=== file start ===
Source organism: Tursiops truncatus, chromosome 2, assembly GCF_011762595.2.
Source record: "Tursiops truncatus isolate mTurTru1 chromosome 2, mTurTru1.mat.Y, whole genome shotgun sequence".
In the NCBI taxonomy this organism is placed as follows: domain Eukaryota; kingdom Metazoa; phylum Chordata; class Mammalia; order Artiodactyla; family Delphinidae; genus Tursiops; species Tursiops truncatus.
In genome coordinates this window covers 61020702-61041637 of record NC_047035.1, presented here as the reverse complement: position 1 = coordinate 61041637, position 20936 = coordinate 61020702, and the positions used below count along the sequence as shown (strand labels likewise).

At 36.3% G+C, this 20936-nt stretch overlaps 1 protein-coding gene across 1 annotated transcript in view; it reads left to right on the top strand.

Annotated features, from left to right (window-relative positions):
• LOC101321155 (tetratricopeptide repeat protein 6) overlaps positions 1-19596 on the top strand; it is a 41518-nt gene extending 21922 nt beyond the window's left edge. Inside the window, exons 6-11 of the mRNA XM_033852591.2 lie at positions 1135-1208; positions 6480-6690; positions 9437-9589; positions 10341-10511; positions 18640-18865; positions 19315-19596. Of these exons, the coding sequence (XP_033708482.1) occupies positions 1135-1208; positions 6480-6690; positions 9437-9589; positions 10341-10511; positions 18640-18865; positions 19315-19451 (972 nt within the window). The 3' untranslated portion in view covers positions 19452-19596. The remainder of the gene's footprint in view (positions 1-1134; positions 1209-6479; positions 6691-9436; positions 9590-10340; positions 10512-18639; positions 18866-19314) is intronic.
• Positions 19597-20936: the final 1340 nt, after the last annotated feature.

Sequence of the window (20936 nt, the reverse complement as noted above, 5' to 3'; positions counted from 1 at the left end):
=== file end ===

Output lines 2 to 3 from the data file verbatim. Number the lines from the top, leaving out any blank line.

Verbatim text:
Source record: "Tursiops truncatus isolate mTurTru1 chromosome 2, mTurTru1.mat.Y, whole genome shotgun sequence".
In the NCBI taxonomy this organism is placed as follows: domain Eukaryota; kingdom Metazoa; phylum Chordata; class Mammalia; order Artiodactyla; family Delphinidae; genus Tursiops; species Tursiops truncatus.